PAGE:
“Again, he had the BBC Phil playing at the top of their considerable powers.”

The Arts Desk

“Juanjo Mena conducted his first opera since joining the BBC Philharmonic with power and subtlety… He offered a high-voltage interpretation, though one in which the great moments of reflection […] had space and time to register.”

The Guardian

“Mena directed a performance which had every necessary attribute. Firstly, the playing [by the London Philharmonic Orchestra] seemed absolutely flawless. The balance was perfect, choice of tempi was absolutely spot on at every point, there was a heavy sense of menace in the quieter passages and the savagery of the score was brilliantly evoked. It was all just about as good as could be.”

Seen and Heard International

“Haydn’s music can look undemanding on paper, but it needs super-careful balancing and articulation to make it sing in performance. Mena brought those skills in spades to an interpretation that combined a feline elegance of phrasing with probing insight into the shadowy emotional regions the so-called “Mourning” Symphony inhabits. […] The featherlight violin figurations in the slow movement had exquisite delicacy, and the finale zipped crisply forward without succumbing to a pumped-up overemphasis.”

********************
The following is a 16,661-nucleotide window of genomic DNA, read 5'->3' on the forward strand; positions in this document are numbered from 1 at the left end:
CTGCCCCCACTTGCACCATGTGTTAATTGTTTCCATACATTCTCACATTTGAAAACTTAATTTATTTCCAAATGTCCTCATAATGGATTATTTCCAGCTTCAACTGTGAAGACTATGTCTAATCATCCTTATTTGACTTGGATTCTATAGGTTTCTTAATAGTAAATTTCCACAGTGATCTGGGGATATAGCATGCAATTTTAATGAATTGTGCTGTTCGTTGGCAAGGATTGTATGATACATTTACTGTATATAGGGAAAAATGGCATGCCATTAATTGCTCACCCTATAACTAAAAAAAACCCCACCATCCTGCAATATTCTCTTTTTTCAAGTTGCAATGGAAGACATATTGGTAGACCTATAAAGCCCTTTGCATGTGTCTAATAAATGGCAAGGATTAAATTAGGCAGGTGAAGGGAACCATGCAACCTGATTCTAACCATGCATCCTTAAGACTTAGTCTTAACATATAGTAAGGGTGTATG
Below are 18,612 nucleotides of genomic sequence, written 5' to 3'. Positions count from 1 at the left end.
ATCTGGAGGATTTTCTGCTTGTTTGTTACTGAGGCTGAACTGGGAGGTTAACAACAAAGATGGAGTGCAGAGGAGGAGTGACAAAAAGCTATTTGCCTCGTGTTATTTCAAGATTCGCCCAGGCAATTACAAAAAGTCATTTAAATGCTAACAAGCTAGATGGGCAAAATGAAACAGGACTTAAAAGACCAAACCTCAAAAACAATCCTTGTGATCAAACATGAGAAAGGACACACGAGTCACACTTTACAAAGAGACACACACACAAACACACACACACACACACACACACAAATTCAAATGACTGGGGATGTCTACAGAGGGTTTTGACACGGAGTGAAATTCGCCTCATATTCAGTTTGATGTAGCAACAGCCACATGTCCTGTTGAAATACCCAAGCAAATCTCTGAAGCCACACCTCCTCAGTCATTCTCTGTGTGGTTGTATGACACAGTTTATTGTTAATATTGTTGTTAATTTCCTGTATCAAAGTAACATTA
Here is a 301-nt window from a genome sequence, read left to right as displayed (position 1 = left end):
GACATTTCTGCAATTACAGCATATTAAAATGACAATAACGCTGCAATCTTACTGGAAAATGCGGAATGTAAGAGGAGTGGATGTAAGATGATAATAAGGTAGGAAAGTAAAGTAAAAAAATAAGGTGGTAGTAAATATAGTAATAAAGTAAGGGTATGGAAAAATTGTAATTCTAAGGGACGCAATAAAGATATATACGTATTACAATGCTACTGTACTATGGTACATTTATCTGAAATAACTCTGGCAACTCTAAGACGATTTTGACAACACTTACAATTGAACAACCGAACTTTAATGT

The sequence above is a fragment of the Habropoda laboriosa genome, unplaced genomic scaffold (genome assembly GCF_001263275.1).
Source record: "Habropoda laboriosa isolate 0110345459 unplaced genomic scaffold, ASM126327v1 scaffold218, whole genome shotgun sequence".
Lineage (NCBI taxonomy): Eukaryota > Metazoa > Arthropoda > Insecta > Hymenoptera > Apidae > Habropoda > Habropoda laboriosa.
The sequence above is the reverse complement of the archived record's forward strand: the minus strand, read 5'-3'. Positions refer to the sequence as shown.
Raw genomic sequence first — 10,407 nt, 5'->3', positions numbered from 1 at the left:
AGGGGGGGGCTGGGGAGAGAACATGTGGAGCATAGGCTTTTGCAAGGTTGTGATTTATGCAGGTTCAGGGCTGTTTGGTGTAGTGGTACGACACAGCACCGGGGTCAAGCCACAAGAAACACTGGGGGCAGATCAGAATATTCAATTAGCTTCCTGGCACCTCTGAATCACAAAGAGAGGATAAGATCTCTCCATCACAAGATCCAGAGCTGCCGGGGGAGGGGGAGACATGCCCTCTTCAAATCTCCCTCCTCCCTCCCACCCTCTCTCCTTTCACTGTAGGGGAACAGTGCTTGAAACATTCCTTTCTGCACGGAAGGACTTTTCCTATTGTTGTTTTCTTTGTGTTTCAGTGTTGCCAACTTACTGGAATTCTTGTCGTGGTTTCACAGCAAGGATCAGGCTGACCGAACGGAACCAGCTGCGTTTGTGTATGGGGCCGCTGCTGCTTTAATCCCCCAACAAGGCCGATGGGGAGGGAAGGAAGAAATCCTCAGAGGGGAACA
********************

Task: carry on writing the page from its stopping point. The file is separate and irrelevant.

Star Tribune, Minnesota

“Juanjo Mena had ample opportunity to go bombastic during Saturday night’s Chicago Symphony Orchestra concert. For both Gustav Holst’s “The Planets” and James Lee III’s “Sukkot Through Orion’s Nebula” are boldly extroverted works calling for grand gestures and massive sonorities. But Mena resisted obvious temptations, proving that an honest, humanly scaled performance always is preferable to a merely grandiose one. […] Mena offered a robust performance that did not sacrifice details of orchestration that distinguish this score. Even at the end, with the ensemble at full cry, Mena chose clarity over volume, lustrous color over harsh attacks.”

The Chicago Tribune